Patient and public involvement in research


Age at interview: 58

Brief outline: Jennifer has been involved as a patient and public representative in health research for about five years. She became involved after she began caring for her mother when she developed dementia.

Background: Jennifer is married and has two children, aged 38 and 36. She is a housewife. Ethnic background: Welsh/Jewish.

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Initially, Jennifer got involved in PPI when she became a governor in her local health care trust. Knowing that she was a carer for her mother who had dementia, a friend introduced her to the Dementias and Neurodegenerative Diseases Research Network (DeNDRoN). She took up the role of patient and public representative after being interviewed for the position. Initially, she felt daunted by the experience. She didn’t really understand what was going on because the other members used a lot of technical terms and jargon.

Jennifer invests a significant amount of time in reviewing research proposals, spending about a week reading each one. She reads them bit by bit and eventually starts from the end and reads them backwards because she feels this gives her a better understanding of the proposal and highlights what isn’t clear. Her work also involves a lot of travelling, which can be tiring and expensive, and Jennifer feels very frustrated when her expenses aren’t reimbursed on time. She said, “It’s not the money, it’s the principle of it. We’re doing this in our own time…and it would be nice to be appreciated”. She also felt it was important for researchers to recognise the work PPI representatives put in by feeding back to them what impact they have had on their research.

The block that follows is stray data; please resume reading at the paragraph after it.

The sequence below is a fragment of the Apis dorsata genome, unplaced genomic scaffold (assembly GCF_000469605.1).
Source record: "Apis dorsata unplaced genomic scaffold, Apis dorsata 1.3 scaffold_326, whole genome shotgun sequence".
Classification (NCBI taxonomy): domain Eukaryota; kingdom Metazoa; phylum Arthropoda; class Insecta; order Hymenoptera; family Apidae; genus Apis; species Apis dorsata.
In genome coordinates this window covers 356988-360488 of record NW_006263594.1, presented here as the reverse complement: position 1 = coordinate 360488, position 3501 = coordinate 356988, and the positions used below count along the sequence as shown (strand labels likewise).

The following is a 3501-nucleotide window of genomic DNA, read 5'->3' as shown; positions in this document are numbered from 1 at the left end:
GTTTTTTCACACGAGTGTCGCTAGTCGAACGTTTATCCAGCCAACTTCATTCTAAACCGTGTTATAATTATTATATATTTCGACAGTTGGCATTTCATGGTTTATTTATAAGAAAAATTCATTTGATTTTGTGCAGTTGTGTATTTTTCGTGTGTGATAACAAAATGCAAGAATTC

When she started with another research network, Jennifer was assigned a mentor, although as she knew what her role entailed, she felt she didn’t need one. However, she thought new PPI representatives would find a mentor helpful to understand what to do in the role and to iron out any problems they may have, including things like reimbursement of expenses. 

In doing her PPI work, Jennifer draws on her experience of caring for her mother. She always thinks about what taking part in the research would be like for participants. She thinks having experience of being a patient or carer is important for people involved in PPI, but they should also have some scientific knowledge. She said PPI is not for everyone, but that she has learned a lot from the work she has done. 


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